Super Bowl

CBS drafts MTV to create Super Bowl programming

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In an effort to attract younger viewers to CBS' telecast of the Super Bowl, sibling MTV will produce the halftime show as well as one pre-game hour.

John Popkowski, president of MTV Networks Advertising Sales USA, confirmed the cable network will produce the halftime event and may do other shorter-form Super Bowl programming.

No details of the production are set, but there is little doubt the show will include major music talent from MTV.

"It will have a MTV-type of spin," said Mr. Popkowski about the show. "I think this will attract some younger viewers to the Super Bowl."

LIVE-EVENT EXPERIENCE

One veteran advertising agency executive also noted that CBS has made presentations to advertisers touting that MTV would produce the first hour of CBS' pre-game broadcast next January.

CBS executives are convinced MTV is the right production group for the job because of its work on live events such as the "MTV Movie Awards" and its spring break programming, Mr. Popkowski said.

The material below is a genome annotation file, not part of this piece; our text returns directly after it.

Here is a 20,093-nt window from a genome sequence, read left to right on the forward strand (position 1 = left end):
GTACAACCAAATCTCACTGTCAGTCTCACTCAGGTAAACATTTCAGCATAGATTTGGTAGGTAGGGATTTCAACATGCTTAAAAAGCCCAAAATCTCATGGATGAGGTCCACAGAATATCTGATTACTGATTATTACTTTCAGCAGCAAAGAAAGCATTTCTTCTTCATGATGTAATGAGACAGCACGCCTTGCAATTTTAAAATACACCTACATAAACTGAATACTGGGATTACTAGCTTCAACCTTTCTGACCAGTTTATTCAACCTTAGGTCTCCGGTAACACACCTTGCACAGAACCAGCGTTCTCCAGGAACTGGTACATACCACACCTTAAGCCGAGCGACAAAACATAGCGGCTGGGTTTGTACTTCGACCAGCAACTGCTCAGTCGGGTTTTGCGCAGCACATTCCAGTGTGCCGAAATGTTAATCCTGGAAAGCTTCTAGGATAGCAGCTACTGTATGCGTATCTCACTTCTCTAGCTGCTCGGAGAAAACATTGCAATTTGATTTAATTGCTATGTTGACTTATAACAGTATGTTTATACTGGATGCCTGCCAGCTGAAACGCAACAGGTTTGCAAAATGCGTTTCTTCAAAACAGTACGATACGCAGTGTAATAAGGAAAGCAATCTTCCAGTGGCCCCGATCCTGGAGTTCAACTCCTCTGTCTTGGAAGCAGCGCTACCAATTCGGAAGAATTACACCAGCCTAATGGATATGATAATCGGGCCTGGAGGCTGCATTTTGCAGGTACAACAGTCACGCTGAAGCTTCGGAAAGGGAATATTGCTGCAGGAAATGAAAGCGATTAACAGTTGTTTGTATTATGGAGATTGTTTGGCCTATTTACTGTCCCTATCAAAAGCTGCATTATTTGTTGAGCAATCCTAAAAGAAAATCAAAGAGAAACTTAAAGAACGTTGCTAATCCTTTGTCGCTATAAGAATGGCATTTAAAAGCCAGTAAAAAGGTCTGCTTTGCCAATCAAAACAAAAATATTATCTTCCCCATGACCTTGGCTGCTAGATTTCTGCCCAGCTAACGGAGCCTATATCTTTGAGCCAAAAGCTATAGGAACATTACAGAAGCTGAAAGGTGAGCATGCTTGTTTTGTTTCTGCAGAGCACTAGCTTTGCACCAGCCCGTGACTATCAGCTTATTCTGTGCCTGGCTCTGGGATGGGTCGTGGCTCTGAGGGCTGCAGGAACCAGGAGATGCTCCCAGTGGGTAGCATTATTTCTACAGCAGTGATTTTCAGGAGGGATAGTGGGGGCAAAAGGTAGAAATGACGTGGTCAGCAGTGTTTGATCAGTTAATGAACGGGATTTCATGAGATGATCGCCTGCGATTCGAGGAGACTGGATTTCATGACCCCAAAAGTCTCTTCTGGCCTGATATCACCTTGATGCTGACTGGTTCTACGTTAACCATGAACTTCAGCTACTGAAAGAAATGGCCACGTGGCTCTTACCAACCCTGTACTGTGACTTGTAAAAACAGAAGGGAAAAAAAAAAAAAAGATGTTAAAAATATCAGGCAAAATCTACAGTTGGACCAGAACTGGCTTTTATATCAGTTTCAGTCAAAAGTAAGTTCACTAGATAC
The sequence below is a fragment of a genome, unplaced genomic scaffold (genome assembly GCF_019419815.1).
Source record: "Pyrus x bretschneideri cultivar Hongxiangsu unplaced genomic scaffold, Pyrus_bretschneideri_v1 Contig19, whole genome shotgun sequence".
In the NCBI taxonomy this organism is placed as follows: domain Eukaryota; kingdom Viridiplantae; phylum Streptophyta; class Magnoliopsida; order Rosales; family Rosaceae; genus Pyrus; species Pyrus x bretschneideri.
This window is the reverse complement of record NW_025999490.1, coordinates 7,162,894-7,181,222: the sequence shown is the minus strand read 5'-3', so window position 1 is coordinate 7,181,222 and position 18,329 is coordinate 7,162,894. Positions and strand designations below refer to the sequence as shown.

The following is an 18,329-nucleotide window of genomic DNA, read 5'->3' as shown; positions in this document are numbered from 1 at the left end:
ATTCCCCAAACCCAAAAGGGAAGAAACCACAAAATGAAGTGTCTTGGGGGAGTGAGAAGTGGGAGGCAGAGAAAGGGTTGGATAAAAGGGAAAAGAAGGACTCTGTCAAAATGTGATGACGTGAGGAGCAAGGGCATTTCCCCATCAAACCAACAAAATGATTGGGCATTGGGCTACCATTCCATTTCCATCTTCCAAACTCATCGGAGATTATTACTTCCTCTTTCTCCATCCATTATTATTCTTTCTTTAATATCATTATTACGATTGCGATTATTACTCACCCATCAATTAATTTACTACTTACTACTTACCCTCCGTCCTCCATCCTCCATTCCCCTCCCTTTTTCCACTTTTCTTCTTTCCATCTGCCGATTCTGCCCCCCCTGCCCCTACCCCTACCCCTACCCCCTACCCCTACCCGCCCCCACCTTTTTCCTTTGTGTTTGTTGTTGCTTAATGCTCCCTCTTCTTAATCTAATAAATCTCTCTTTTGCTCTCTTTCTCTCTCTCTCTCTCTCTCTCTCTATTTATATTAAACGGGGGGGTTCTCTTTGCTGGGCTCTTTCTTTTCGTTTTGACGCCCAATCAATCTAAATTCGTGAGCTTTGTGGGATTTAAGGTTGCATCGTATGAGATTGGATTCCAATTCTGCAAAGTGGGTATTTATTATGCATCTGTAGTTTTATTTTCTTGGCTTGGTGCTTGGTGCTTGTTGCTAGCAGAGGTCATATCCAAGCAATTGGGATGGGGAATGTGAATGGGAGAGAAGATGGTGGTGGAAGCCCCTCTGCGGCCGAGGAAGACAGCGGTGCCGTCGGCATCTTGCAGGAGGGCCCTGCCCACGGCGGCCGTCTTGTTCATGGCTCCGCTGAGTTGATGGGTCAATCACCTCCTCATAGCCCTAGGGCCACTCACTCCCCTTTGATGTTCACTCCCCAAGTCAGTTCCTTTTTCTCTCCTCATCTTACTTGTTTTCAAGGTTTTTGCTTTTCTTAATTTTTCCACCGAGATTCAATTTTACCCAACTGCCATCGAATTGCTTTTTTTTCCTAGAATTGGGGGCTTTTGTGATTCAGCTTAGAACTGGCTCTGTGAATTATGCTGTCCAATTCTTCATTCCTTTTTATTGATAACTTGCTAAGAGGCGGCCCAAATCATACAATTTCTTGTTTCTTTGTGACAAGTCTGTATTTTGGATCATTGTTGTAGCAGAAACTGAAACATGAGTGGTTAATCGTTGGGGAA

The recently completed merger of CBS and Viacom, MTV's parent company, has moved Mel Karmazin, president-chief operating officer of Viacom, to push for synergies between all divisions of the two companies.

For instance, it was recently announced that Nickelodeon, an MTV network, would program CBS' Saturday morning kids block starting this fall.

In an unusual move, Nickelodeon won't sell any national advertising in the program block until fall 2001. Mr. Popkowski said running the programming commercial-free was done to give Nickelodeon time to build up its programming base. Additionally, when the decision was made to program for CBS, the kids advertising upfront market had already taken place.

ABC broadcast this year's Super Bowl and, as with CBS and MTV, sibling company Walt Disney Productions produced the halftime show.

`PRESENTING SPONSORSHIPS'

Separately, CBS has structured pre-game advertising deals for the Super Bowl in which one advertiser would be sold "presenting sponsorships" for each of the six pre-game hours the network will program. This could include major billboards in addition to commercial time.

An advertising executive said this is being done to give advertisers the appearance of "owning" that particular hour of programming.

Additionally, CBS is looking into giving advertisers some form of product placement during the pre-game show.

According to executives close to the network, Zale Corp.'s Zales Jewelers division and Charles Schwab & Co. each have bought one of those major pre-game advertising packages.

Media executives said CBS has sold about half its inventory in the Super Bowl game itself. CBS had been asking $2.5 million for a 30-second spot.

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